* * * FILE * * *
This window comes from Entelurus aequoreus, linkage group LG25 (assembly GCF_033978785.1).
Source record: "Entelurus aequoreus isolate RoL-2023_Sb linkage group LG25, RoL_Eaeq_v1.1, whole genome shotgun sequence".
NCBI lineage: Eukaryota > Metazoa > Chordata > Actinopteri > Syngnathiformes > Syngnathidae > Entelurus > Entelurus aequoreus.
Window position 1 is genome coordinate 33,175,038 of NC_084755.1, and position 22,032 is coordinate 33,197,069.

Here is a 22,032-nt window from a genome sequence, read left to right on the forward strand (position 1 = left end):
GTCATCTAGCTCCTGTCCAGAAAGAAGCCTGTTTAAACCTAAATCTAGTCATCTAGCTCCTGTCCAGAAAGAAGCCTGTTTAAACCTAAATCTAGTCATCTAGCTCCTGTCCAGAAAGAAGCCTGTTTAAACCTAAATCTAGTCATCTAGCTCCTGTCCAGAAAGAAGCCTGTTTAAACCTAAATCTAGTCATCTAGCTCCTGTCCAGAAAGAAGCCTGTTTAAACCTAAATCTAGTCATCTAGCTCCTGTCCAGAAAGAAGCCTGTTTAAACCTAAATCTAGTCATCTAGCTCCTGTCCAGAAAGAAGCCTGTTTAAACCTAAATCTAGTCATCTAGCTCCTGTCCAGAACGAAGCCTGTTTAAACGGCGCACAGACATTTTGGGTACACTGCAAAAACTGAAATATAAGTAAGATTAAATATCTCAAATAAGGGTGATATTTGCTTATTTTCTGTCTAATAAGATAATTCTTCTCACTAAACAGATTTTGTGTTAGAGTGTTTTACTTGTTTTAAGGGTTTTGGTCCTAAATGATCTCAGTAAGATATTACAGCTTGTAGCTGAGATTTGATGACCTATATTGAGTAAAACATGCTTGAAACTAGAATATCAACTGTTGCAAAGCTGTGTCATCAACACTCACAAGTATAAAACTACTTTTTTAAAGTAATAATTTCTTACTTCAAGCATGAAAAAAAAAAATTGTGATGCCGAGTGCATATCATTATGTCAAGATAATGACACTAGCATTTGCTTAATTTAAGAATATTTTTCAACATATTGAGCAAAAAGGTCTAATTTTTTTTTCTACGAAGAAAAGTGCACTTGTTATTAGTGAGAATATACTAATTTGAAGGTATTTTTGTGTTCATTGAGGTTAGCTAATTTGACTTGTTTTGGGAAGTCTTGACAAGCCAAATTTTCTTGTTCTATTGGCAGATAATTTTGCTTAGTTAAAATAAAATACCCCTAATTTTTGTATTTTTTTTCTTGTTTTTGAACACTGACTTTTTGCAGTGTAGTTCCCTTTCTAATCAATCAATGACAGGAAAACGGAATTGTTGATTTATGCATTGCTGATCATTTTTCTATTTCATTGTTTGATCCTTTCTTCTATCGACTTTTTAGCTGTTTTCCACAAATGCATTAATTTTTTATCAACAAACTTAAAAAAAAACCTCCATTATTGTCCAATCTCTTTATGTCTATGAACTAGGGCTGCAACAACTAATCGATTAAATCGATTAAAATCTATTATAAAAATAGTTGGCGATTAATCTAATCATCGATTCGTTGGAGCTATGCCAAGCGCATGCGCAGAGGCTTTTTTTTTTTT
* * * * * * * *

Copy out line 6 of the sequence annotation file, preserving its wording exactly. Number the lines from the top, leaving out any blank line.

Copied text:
GTCATCTAGCTCCTGTCCAGAAAGAAGCCTGTTTAAACCTAAATCTAGTCATCTAGCTCCTGTCCAGAAAGAAGCCTGTTTAAACCTAAATCTAGTCATCTAGCTCCTGTCCAGAAAGAAGCCTGTTTAAACCTAAATCTAGTCATCTAGCTCCTGTCCAGAAAGAAGCCTGTTTAAACCTAAATCTAGTCATCTAGCTCCTGTCCAGAAAGAAGCCTGTTTAAACCTAAATCTAGTCATCTAGCTCCTGTCCAGAAAGAAGCCTGTTTAAACCTAAATCTAGTCATCTAGCTCCTGTCCAGAAAGAAGCCTGTTTAAACCTAAATCTAGTCATCTAGCTCCTGTCCAGAACGAAGCCTGTTTAAACGGCGCACAGACATTTTGGGTACACTGCAAAAACTGAAATATAAGTAAGATTAAATATCTCAAATAAGGGTGATATTTGCTTATTTTCTGTCTAATAAGATAATTCTTCTCACTAAACAGATTTTGTGTTAGAGTGTTTTACTTGTTTTAAGGGTTTTGGTCCTAAATGATCTCAGTAAGATATTACAGCTTGTAGCTGAGATTTGATGACCTATATTGAGTAAAACATGCTTGAAACTAGAATATCAACTGTTGCAAAGCTGTGTCATCAACACTCACAAGTATAAAACTACTTTTTTAAAGTAATAATTTCTTACTTCAAGCATGAAAAAAAAAAATTGTGATGCCGAGTGCATATCATTATGTCAAGATAATGACACTAGCATTTGCTTAATTTAAGAATATTTTTCAACATATTGAGCAAAAAGGTCTAATTTTTTTTTCTACGAAGAAAAGTGCACTTGTTATTAGTGAGAATATACTAATTTGAAGGTATTTTTGTGTTCATTGAGGTTAGCTAATTTGACTTGTTTTGGGAAGTCTTGACAAGCCAAATTTTCTTGTTCTATTGGCAGATAATTTTGCTTAGTTAAAATAAAATACCCCTAATTTTTGTATTTTTTTTCTTGTTTTTGAACACTGACTTTTTGCAGTGTAGTTCCCTTTCTAATCAATCAATGACAGGAAAACGGAATTGTTGATTTATGCATTGCTGATCATTTTTCTATTTCATTGTTTGATCCTTTCTTCTATCGACTTTTTAGCTGTTTTCCACAAATGCATTAATTTTTTATCAACAAACTTAAAAAAAAACCTCCATTATTGTCCAATCTCTTTATGTCTATGAACTAGGGCTGCAACAACTAATCGATTAAATCGATTAAAATCTATTATAAAAATAGTTGGCGATTAATCTAATCATCGATTCGTTGGAGCTATGCCAAGCGCATGCGCAGAGGCTTTTTTTTTTTT